Budisulistiorini, S. H., Baumann, K., Edgerton, E. S., Bairai, S. T., Mueller, S., Shaw, S. L., Knipping, E. M., Gold, A., and Surratt, J. D.: Seasonal characterization of submicron aerosol chemical composition and organic aerosol sources in the southeastern United States: Atlanta, Georgia,and Look Rock, Tennessee, Atmos. Chem. Phys., 16, 5171–5189,, 2016. 

Carlton, A. G., Pinder, R. W., Bhave, P. V., and Pouliot, G. A.: To what extent can biogenic SOA be controlled?, Environ. Sci. Technol., 44, 3376–3380,, 2010. 

Chan, M. N., Surratt, J. D., Chan, A. W. H., Schilling, K., Offenberg, J. H., Lewandowski, M., Edney, E. O., Kleindienst, T. E., Jaoui, M., Edgerton, E. S., Tanner, R. L., Shaw, S. L., Zheng, M., Knipping, E. M., and Seinfeld, J. H.: Influence of aerosol acidity on the chemical composition of secondary organic aerosol from β-caryophyllene, Atmos. Chem. Phys., 11, 1735–1751,, 2011. 

Darer, A. I., Cole-Filipiak, N. C., O'Connor, A. E., and Elrod, M. J.: Formation and stability of atmospherically relevant isoprene-derived organosulfates and organonitrates, Environ. Sci. Technol., 45, 1895–1902,, 2011. 

Gao, S., Surratt, J. D., Knipping, E. M., Edgerton, E. S., Shahgholi, M., and Seinfeld, J. H.: Characterization of polar organic components in fine aerosols in the southeastern United States: Identity, origin, and evolution, J. Geophys. Res.-Atmos., 111, D14314,, 2006. 

Geron, C. D., Pierce, T. E., and Guenther, A. B.: Reassessment of biogenic volatile organic compound emissions in the Atlanta area, Atmos. Environ., 29, 1569–1578,, 1995. 

Goldstein, A. H., Koven, C. D., Heald, C. L., and Fung, I. Y.: Biogenic carbon and anthropogenic pollutants combine to form a cooling haze over the southeastern United States, P. Natl. Acad. Sci. USA, 106, 8835–8840,, 2009. 

Gómez-González, Y., Surratt, J. D., Cuyckens, F., Szmigielski, R., Vermeylen, R., Jaoui, M., Lewandowski, M., Offenberg, J. H., Kleindienst, T. E., Edney, E. O., Blockhuys, F., Van Alsenoy, C., Maenhaut, W., and Claeys, M.: Characterization of organosulfates from the photooxidation of isoprene and unsaturated fatty acids in ambient aerosol using liquid chromatography/(-) electrospray ionization mass spectrometry, J. Mass Spectrom., 43, 371–382,, 2008. 

Gómez-González, Y., Wang, W., Vermeylen, R., Chi, X., Neirynck, J., Janssens, I. A., Maenhaut, W., and Claeys, M.: Chemical characterisation of atmospheric aerosols during a 2007 summer field campaign at Brasschaat, Belgium: sources and source processes of biogenic secondary organic aerosol, Atmos. Chem. Phys., 12, 125–138,, 2012. 

Guo, H., Xu, L., Bougiatioti, A., Cerully, K. M., Capps, S. L., Hite Jr., J. R., Carlton, A. G., Lee, S.-H., Bergin, M. H., Ng, N. L., Nenes, A., and Weber, R. J.: Fine-particle water and pH in the southeastern United States, Atmos. Chem. Phys., 15, 5211–5228,, 2015. 

Hansen, A. M. K., Kristensen, K., Nguyen, Q. T., Zare, A., Cozzi, F., Nøjgaard, J. K., Skov, H., Brandt, J., Christensen, J. H., Ström, J., Tunved, P., Krejci, R., and Glasius, M.: Organosulfates and organic acids in Arctic aerosols: speciation, annual variation and concentration levels, Atmos. Chem. Phys., 14, 7807–7823,, 2014.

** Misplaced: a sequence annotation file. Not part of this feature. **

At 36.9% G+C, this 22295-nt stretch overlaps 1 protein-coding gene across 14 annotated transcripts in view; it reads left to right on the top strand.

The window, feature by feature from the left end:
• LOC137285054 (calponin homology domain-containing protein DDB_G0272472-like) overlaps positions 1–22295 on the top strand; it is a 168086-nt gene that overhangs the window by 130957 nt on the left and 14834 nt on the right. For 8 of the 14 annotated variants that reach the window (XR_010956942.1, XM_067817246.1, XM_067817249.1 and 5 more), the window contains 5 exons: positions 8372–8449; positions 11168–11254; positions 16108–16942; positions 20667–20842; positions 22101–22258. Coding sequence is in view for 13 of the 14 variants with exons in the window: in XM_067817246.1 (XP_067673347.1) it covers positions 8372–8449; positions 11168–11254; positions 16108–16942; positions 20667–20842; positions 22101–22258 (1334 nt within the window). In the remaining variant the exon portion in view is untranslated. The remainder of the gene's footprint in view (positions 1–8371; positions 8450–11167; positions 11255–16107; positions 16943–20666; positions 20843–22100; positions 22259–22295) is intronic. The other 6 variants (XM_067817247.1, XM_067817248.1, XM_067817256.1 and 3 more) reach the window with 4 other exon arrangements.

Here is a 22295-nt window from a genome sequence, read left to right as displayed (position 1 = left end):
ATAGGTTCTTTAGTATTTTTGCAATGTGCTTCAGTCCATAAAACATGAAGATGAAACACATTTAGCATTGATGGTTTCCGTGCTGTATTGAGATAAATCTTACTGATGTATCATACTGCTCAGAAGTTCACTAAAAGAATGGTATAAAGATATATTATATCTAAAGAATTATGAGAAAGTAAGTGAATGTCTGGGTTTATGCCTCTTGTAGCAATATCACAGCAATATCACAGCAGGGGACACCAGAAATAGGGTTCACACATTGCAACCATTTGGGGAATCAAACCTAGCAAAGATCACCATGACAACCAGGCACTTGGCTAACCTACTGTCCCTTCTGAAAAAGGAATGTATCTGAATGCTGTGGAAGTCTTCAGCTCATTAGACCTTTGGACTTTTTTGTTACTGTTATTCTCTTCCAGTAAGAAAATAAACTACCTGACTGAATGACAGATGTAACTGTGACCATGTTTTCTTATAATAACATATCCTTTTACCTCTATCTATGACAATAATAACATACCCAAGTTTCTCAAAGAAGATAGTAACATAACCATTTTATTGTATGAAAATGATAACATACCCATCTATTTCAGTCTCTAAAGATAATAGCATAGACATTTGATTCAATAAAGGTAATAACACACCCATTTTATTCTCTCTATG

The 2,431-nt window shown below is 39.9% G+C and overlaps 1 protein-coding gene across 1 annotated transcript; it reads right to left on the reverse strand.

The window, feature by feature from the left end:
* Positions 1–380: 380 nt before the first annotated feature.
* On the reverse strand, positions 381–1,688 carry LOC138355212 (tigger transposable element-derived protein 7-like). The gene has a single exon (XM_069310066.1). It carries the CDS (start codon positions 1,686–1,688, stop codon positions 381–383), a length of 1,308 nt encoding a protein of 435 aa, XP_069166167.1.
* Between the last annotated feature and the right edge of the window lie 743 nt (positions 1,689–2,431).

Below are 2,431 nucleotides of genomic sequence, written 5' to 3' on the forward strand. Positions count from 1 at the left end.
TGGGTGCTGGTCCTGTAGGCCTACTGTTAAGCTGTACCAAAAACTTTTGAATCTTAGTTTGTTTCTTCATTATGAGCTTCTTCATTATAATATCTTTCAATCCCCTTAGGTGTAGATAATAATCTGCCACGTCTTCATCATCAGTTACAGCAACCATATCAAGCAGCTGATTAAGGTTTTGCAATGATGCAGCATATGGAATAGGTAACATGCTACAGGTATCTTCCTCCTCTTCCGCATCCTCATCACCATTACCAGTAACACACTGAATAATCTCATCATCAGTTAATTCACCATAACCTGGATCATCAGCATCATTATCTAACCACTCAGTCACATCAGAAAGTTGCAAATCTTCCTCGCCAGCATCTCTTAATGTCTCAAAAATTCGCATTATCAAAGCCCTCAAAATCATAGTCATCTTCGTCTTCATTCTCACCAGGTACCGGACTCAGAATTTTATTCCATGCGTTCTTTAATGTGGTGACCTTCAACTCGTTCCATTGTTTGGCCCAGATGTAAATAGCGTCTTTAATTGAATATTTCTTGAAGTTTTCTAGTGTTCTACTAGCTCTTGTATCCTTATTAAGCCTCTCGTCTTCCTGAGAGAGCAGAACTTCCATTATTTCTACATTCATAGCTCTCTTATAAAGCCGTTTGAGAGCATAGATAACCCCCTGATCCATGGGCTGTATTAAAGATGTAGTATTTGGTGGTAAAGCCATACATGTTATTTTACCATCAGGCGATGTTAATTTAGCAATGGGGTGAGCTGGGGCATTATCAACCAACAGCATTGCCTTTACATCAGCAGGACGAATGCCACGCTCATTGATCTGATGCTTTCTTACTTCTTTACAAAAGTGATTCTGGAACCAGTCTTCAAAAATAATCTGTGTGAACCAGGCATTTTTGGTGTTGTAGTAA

Hansen, D. A., Edgerton, E. S., Hartsell, B. E., Jansen, J. J., Kandasamy, N., Hidy, G. M., and Blanchard, C. L.: The southeastern aerosol research and characterization study: Part 1 – overview, J. Air Waste Manag. Assoc., 53, 1460–1471,, 2003. 

He, Q.-F., Ding, X., Wang, X.-M., Yu, J.-Z., Fu, X.-X., Liu, T.-Y., Zhang, Z., Xue, J., Chen, D.-H., Zhong, L.-J., and Donahue, N. M.: Organosulfates from pinene and isoprene over the Pearl River Delta, South China: Seasonal variation and implication in formation mechanisms, Environ. Sci. Technol., 48, 9236–9245,, 2014. 

Hettiyadura, A. P. S., Stone, E. A., Kundu, S., Baker, Z., Geddes, E., Richards, K., and Humphry, T.: Determination of atmospheric organosulfates using HILIC chromatography with MS detection, Atmos. Meas. Tech., 8, 2347–2358,, 2015. 

Hettiyadura, A. P. S., Jayarathne, T., Baumann, K., Goldstein, A. H., de Gouw, J. A., Koss, A., Keutsch, F. N., Skog, K., and Stone, E. A.: Qualitative and quantitative analysis of atmospheric organosulfates in Centreville, Alabama, Atmos. Chem. Phys., 17, 1343–1359,, 2017. 

Hettiyadura, A. P. S., Xu, L., Jayarathne, T., Skog, K., Guo, H., Weber, R. J., Nenes, A., Keutsch, F. N., Ng, N. L., and Stone, E. A.: Source apportionment of organic carbon in Centreville, AL using organosulfates in organic tracer-based positive matrix factorization, Atmos. Environ., 186, 74–88,, 2018. 

Hidy, G. M., Blanchard, C. L., Baumann, K., Edgerton, E., Tanenbaum, S., Shaw, S., Knipping, E., Tombach, I., Jansen, J., and Walters, J.: Chemical climatology of the southeastern United States, 1999–2013, Atmos. Chem. Phys., 14, 11893–11914,, 2014. 

Hinkle, D. E., Wiersma, W., and Jurs, S. G.: Applied statistics for the behavioral sciences, Houghton Mifflin Company, College Division, Boston, MA, 2003. 

Hu, K. S., Darer, A. I., and Elrod, M. J.: Thermodynamics and kinetics of the hydrolysis of atmospherically relevant organonitrates and organosulfates, Atmos. Chem. Phys., 11, 8307–8320,, 2011. 

Iinuma, Y., Müller, C., Berndt, T., Böge, O., Claeys, M., and Herrmann, H.: Evidence for the existence of organosulfates from β-pinene ozonolysis in ambient secondary organic aerosol, Environ. Sci. Technol., 41, 6678–6683,, 2007. 

Iinuma, Y., Boge, O., Kahnt, A., and Herrmann, H.: Laboratory chamber studies on the formation of organosulfates from reactive uptake of monoterpene oxides, Phys. Chem. Chem. Phys., 11, 7985–7997,, 2009. 

Jacobs, M. I., Burke, W. J., and Elrod, M. J.: Kinetics of the reactions of isoprene-derived hydroxynitrates: gas phase epoxide formation and solution phase hydrolysis, Atmos. Chem. Phys., 14, 8933–8946,, 2014.